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Thursday, December 16, 2010

BIG Rig at the Post Office

December 13, 2010

At the end of each day, one of us stops by the back dock at the post office to deliver the bags of orders we've packed up that day. It must be due to the heavy volume of Christmas mail, but today the truck picking up looked enormous. I asked the driver how he could possibly make the turn onto 8th Street, because I really couldn't imagine it. He said it was tight, but it wasn't all that bad. (I really can't imagine how it's done.) The truck collects from a number of local-area post offices before heading pack to Portland. He said the bad stop was Seaside, where if there are any cars parked on either side of the street, it simply can't be done. I've forgotten what the Seaside post office dock looks like, but I believe him.

In 2009, I showed a photo of a truck hauling logs making the turn at the corner of 8th and Commercial. The truck you see here will have to turn right onto two-lane 8th Street, and immediately make the insane left turn onto two-lane Commercial. Before I knew the drill, I was once or twice one of those cars that had to back up so the truck could turn.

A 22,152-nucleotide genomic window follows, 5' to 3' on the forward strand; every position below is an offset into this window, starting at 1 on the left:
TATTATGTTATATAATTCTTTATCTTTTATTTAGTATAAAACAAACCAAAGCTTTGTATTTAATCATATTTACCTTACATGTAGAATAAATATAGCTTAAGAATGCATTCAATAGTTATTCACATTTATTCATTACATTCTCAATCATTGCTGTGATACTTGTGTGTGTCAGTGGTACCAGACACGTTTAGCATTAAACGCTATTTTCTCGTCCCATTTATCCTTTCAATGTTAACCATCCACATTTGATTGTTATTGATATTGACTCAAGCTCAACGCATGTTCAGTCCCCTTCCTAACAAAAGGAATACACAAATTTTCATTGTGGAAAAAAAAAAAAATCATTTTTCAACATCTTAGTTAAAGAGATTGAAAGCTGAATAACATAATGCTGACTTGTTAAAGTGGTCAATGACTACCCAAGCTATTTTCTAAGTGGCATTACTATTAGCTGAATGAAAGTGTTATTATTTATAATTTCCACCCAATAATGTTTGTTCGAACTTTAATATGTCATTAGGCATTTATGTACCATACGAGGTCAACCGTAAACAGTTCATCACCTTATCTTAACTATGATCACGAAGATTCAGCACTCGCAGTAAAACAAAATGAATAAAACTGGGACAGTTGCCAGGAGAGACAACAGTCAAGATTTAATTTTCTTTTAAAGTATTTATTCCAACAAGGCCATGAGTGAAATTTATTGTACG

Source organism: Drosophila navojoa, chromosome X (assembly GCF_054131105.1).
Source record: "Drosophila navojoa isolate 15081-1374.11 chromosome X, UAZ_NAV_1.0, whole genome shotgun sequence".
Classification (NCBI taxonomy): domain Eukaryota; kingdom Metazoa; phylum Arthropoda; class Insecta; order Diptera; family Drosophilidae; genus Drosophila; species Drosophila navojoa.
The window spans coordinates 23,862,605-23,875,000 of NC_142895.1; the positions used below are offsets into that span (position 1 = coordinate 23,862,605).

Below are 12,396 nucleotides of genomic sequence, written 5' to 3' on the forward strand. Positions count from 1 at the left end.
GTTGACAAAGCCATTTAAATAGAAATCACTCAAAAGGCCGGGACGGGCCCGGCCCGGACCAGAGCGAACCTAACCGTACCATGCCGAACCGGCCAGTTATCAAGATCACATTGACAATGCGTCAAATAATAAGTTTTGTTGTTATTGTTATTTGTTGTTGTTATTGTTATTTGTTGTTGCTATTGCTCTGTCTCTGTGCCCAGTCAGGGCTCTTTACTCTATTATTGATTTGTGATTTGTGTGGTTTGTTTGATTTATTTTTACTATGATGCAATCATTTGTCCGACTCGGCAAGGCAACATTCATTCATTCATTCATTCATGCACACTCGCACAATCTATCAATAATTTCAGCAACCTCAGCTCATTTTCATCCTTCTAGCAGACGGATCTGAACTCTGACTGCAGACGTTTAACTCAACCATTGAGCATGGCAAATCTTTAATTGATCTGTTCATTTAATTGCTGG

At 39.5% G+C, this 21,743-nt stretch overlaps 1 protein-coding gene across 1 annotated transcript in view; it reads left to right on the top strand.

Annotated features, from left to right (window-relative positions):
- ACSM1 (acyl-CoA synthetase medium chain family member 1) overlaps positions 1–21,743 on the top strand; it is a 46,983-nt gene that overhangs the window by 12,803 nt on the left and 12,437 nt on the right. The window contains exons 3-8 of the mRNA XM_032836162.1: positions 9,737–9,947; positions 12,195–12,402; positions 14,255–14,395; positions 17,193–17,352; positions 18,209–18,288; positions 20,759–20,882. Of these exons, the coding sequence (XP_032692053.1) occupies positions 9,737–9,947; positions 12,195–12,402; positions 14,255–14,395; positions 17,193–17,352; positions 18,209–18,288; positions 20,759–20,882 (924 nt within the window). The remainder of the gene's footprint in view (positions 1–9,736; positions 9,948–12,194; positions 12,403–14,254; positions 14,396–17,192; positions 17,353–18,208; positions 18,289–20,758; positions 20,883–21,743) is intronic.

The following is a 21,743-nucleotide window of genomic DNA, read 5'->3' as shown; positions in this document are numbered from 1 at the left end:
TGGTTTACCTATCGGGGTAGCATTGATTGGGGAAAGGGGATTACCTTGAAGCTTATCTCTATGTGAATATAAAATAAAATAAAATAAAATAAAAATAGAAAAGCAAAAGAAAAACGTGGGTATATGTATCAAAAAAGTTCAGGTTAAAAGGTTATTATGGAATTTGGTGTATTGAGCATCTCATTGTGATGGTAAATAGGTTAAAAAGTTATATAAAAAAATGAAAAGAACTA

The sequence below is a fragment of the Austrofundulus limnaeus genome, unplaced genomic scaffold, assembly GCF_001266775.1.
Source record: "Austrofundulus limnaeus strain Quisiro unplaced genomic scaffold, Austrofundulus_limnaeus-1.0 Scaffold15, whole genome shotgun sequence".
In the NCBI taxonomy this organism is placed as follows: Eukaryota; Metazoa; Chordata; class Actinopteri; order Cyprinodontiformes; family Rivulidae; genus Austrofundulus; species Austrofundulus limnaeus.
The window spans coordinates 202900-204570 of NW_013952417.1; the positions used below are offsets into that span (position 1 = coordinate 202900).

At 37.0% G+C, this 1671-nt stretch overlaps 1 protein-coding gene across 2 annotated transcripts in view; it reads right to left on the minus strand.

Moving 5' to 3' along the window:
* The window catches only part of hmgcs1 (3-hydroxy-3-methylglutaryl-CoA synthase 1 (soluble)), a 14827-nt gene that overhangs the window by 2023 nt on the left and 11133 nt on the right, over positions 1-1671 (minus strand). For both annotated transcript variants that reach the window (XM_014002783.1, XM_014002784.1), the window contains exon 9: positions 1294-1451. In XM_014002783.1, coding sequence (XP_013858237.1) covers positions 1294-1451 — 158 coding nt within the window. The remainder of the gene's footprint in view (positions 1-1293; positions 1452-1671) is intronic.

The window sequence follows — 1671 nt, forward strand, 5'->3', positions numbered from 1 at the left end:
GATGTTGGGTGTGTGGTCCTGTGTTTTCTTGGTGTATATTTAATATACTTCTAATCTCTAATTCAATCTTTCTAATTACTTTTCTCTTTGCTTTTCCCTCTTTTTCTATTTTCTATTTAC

This blog is sponsored by Tapir and Friends Animal Store.

4 comments:

Small City Scenes said...

Hey Sheryl, nice to hear from you again.
As to the flooding: It seems the Stillaguamish River took the brunt of all the extra rain and snow melt. It went wild all the way down from the mountains. Mostly lowland flooding which usually is the farmland. The other rivers were very fat but only minor lowland flooding. No injuries or deaths so.......
I fortunately live way up high, north and east of town, so was a lucky one. MB

JM said...

For one second I thought it was a modern building! :-)

Jacob said...

I don't know how these guys make those tight turns, either. Of course, sometimes they don't and they take off a fender or take down a sign ... :-)

By the way, there's a new poem on Creative Confections I think you'd enjoy...

Francisca said...

So now you wonder how Santa does it, eh, if a small town like Astoria needs a 40-footer to handle the season's mail? :-D

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